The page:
|A bike shop that existed in 1900 not 50 feet from my shop today|
B and his wife bought the building I guess 4 years ago when he retired from the Army. At the time there was just he, his pregnant wife holding an infant and a rugrat already breathing and running around.. While they were renovating the building, they lived with his father and mother somewhere near by. The building was completely gutted and rebuilt on the inside. B installed a brick wood fired pizza oven, an all new stainless kitchen, walk in freezer and a brand new apartment upstairs for he and his bride to begin the next chapter in their lives.
Then B got busy making more babies. His wife has been pregnant for at least 3 of the 4 years I have been acquainted with them. I only point this out because in today's America, a family with 5 kids is not the norm.
From the back door of my shop, I have had the distinct pleasure of watching these little tackers begin to get a tentative grip on the world around them. It has been a hoot. I have always enjoyed watching children at play. I have always enjoyed interacting with them. Yeah, I think kids are very cool. Their laughter, screams of delight or anger, whatever noise they come up with is music to my ears.
The oldest three call me Mr. Mike. Not sure which parent came up with that, but I hazard a guess it was Dad. When the three oldest come home from St Thomas school in the afternoon, they all seem to be carrying their latest school child effort in their hands. Images on paper scrawled in colorful disarray, or paper-mache sculptures carelessly dangling from stubby hands.
During a brief warm period a couple of weeks ago, the second oldest, J, was out back messing with his bike. I think he was waiting for me to make an appearance at my back door. As soon as he saw me, he began to squeeze his rear tire with exaggerated intensity. "Mr. Mike, can you put gas in my tire?" All the while he continues to squeeze that tire hard with his small hands as if to make sure I understood his dilemma.
"J, I tell you what. You wheel that beast over here and I'll fix you right up."
J stops squeezing his tires. He looks at his bike and then looks at me. "Mr Mike, this is not a beast, this is my bike."
I smile at his literal world. Nuance has yet to make an entrance. "Are you sure?"
Now I have him guessing. He looks at his bike, squeezes the rear tire again and looks at me. "No, it is my bike. It needs gas." He was not going to be detoured from his original mission.
"Wheel it on over and we'll get some gas in it for you."
He just looks at me. I assume he is mulling over just what the term "wheel it on over" means. He resolves his dilemma I guess based on my hand gesture beckoning him in my direction. J grabs the bike by the rear wheel and drags it out of the bike rack near their back door. He gets turned around and bears down on the handlebars to push it in my direction.
Inside the shop, I take over. I place the little 12 inched wheeled beauty near the air hose next to my bench. As I reach for the air hose I realize now why he wanted "gas" for his tire. In his short time on this planet filled with something new everyday, he was finally starting to organize the repetitive actions he had become accustomed to. Mom or Dad would pull into a gas station, get out and put a pump nozzle into the gas tank opening. J had also watched me many times use an air hose to put air in bike tires. The two must be related. What Dad put in the car must be the same thing I put in bike tires. Both used hoses with really cool looking doodads on the ends. The funny thing is, J is not wrong. I do put gas in bike tires, just not the same kind of gas his parents pump into their vehicles.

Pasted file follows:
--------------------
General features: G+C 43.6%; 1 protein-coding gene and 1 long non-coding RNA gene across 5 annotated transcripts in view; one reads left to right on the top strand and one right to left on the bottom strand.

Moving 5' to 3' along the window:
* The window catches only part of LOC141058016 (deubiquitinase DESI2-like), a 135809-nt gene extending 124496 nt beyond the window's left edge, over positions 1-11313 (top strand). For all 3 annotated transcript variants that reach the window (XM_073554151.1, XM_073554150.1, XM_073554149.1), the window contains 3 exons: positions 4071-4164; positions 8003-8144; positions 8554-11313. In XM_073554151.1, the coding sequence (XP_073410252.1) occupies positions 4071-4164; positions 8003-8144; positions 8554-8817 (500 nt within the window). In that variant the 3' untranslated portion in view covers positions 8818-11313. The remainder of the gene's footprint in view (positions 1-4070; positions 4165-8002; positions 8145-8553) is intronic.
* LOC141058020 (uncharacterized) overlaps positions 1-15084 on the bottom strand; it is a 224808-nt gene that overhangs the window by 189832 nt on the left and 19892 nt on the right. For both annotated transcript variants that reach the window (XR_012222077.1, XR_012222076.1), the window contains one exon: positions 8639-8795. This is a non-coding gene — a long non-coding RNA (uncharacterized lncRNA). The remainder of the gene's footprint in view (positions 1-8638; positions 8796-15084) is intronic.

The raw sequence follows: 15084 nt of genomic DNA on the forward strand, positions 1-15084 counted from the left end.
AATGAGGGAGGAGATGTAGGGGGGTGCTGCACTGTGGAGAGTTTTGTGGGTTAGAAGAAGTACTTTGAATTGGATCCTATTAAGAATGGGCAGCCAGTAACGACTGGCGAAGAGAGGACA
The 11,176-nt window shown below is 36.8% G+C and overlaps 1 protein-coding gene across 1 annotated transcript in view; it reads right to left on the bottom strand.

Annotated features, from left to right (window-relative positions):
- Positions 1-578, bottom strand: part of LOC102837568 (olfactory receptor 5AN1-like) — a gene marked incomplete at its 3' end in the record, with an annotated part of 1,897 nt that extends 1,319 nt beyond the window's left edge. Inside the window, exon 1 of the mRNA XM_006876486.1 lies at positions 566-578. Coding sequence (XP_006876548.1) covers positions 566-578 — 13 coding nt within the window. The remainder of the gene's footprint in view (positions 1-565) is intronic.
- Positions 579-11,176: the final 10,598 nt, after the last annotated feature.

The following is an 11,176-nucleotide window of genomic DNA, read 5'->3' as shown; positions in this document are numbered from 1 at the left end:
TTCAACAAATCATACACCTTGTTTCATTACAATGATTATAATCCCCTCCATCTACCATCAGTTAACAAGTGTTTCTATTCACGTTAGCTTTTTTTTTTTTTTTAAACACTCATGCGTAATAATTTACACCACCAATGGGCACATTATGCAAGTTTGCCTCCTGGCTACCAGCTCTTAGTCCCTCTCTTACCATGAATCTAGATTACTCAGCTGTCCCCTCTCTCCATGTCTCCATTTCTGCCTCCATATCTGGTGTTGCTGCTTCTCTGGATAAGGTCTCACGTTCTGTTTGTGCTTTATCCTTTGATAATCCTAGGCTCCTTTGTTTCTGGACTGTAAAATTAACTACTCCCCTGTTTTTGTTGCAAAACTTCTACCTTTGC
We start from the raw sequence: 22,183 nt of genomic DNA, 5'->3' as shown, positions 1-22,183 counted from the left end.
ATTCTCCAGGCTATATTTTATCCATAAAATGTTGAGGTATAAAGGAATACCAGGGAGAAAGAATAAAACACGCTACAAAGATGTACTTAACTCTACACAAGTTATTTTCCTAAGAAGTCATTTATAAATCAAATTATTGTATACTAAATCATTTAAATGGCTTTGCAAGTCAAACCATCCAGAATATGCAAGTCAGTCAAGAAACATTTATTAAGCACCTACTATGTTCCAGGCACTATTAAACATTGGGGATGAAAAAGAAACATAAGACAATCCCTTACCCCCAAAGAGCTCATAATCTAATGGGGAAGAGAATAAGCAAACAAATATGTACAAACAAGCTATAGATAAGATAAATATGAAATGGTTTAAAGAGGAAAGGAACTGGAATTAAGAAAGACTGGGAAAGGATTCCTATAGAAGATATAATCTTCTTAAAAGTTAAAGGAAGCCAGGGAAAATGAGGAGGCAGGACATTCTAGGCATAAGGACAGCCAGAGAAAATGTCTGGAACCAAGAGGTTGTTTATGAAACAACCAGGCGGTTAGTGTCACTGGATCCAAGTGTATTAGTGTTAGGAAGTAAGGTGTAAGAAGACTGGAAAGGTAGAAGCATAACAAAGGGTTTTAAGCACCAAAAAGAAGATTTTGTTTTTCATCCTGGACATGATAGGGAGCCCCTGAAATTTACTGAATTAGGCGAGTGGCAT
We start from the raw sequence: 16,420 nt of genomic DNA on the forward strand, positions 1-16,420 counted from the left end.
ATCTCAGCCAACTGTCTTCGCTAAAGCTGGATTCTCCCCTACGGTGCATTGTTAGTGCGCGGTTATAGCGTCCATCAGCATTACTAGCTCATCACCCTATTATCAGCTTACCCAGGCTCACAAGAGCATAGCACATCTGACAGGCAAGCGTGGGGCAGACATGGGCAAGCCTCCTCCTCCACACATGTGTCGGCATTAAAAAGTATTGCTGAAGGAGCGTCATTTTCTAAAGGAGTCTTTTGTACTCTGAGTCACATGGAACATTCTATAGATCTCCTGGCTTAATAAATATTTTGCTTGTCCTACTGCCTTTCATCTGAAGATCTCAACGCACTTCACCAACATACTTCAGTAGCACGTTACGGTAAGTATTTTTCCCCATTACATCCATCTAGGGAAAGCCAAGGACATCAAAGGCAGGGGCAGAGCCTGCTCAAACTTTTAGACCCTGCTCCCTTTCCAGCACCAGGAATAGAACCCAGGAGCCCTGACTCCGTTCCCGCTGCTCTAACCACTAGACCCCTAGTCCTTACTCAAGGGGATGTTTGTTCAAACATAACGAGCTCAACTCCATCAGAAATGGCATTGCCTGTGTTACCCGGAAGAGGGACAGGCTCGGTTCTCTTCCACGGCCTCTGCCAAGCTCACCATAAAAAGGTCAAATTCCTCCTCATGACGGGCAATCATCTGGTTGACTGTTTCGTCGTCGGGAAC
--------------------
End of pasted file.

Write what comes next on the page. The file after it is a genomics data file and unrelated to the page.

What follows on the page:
I remove the valve cap of the flat tire and hand it to J. "Hold this. Don't drop it."
J cradles that valve cap carefully in two hands and keeps his eye on it. I knew that valve cap was in capable hands. I put air in the soft tire and asked for the cap back. J carefully handed it to me. I screwed it back on the tube. I then removed the valve cap on the front tire and handed it to J. No further instruction was needed. He took his valve cap care seriously and again cradled it in both hands. After I filled up the front tire, instead of reaching for the valve cap, I said, "Would you like to put the valve cap on yourself?"
I made that kid's day. His face lit up and he smiled, "Really Mr. Mike?"
"Yeah, go for it".
Watching him struggle and then succeed with something as simple as screwing on a valve cap made me realize that as an adult I often fall into there is nothing new under the Sun mentality. Yet, right here in front of me was something new under the Sun. That had to be the very first valve cap J would ever screw onto a tube and I got to be part of it.
That made my day.
Keep it 'tween the ditches ..............................................